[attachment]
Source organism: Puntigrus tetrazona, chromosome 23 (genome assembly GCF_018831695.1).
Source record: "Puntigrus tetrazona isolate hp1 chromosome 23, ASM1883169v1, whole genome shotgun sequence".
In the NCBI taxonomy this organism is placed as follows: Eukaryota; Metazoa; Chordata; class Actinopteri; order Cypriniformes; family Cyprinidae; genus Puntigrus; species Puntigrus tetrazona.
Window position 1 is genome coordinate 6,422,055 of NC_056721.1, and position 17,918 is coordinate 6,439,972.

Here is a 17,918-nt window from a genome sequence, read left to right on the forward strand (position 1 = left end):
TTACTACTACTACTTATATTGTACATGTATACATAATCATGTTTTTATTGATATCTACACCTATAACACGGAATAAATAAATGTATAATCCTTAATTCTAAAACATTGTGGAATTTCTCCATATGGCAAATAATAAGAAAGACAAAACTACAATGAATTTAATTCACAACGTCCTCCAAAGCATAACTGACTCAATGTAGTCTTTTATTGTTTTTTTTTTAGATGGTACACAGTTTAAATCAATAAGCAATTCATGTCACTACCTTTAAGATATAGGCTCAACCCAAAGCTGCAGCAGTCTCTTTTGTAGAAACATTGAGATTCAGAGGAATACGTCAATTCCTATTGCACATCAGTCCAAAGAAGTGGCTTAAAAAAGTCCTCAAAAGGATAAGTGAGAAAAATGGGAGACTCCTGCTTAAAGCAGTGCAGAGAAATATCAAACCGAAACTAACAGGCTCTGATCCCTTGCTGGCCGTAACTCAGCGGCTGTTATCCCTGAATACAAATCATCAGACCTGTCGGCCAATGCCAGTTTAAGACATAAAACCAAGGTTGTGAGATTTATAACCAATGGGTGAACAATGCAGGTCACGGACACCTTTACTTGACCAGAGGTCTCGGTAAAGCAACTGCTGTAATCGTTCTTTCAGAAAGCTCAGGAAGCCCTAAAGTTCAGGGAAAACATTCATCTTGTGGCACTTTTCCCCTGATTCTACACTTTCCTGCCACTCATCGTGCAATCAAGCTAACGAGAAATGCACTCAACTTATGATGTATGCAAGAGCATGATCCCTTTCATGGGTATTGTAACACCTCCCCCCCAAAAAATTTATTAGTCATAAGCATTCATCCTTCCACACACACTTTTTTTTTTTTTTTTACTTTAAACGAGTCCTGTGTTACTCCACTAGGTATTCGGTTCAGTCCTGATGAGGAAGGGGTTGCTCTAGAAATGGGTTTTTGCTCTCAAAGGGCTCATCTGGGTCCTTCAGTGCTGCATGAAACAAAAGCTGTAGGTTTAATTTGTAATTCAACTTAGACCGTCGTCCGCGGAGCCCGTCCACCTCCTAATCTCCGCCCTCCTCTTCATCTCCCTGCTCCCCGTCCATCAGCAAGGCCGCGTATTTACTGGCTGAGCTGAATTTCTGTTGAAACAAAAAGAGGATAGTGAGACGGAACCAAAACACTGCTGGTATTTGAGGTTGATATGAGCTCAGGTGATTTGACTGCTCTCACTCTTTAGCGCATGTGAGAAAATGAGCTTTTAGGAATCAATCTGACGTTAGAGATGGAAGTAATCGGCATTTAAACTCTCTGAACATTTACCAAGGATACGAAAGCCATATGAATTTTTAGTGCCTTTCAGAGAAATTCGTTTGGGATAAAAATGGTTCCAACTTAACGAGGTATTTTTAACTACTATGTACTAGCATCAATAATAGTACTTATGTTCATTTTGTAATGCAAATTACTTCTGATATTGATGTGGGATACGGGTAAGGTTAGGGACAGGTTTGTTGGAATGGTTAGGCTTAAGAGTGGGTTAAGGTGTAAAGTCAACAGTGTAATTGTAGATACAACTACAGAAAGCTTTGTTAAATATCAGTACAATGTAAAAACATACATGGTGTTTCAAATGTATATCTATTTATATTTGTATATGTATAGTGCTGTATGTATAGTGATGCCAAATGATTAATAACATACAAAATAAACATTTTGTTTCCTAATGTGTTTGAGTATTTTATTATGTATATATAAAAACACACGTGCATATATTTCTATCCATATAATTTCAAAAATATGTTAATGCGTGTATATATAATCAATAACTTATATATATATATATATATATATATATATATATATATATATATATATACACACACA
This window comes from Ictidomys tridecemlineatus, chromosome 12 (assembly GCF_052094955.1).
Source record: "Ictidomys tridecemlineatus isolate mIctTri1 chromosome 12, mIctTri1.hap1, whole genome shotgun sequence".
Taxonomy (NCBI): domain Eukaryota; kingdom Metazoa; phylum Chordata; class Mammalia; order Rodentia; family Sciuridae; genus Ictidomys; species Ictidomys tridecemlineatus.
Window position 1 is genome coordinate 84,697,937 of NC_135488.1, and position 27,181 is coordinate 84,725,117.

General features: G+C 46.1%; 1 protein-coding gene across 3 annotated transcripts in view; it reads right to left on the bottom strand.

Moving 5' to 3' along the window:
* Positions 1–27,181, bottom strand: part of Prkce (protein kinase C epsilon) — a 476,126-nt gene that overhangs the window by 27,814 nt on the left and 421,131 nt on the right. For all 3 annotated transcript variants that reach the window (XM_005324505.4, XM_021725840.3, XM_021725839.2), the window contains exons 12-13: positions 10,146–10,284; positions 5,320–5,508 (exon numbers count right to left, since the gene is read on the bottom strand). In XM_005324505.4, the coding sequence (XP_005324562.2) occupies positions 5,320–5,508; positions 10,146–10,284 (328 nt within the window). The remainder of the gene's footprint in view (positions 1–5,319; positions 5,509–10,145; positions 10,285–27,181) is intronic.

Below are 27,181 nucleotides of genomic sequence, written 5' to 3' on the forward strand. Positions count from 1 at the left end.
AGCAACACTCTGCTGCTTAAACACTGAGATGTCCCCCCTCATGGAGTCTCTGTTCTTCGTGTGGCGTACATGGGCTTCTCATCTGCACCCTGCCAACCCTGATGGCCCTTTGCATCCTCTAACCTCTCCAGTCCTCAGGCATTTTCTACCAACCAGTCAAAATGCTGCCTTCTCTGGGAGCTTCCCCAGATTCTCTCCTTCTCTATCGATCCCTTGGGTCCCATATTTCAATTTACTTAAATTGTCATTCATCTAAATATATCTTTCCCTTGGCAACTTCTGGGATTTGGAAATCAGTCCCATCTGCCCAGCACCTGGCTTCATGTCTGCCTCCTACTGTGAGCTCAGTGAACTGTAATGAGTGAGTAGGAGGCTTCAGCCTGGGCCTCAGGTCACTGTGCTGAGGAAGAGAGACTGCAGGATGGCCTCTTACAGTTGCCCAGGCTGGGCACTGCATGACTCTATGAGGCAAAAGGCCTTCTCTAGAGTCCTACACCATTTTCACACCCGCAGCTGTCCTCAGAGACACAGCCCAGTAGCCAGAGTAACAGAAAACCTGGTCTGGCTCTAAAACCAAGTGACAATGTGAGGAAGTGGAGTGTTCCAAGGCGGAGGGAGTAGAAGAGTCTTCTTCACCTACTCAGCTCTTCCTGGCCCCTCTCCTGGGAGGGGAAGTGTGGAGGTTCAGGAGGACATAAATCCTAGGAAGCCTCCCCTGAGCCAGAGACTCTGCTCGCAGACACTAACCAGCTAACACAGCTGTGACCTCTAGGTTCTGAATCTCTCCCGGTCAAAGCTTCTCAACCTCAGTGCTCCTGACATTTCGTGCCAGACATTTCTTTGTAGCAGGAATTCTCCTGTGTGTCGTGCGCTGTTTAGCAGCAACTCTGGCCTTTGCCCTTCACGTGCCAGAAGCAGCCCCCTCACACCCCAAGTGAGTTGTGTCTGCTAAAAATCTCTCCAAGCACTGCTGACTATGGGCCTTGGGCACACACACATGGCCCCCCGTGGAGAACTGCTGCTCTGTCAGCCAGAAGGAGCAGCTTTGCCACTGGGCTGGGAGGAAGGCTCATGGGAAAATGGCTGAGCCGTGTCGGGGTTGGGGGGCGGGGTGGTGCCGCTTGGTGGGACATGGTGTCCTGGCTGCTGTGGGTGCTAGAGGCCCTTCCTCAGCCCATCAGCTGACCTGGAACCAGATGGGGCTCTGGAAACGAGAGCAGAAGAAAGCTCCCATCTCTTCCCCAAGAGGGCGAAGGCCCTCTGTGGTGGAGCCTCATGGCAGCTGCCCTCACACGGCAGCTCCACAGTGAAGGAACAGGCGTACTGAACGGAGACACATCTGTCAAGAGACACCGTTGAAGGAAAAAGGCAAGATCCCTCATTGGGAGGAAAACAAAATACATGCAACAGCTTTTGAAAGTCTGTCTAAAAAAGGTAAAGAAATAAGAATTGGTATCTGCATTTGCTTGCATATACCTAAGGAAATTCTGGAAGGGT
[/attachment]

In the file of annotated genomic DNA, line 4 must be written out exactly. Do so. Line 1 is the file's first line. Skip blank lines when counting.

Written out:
Window position 1 is genome coordinate 6,422,055 of NC_056721.1, and position 17,918 is coordinate 6,439,972.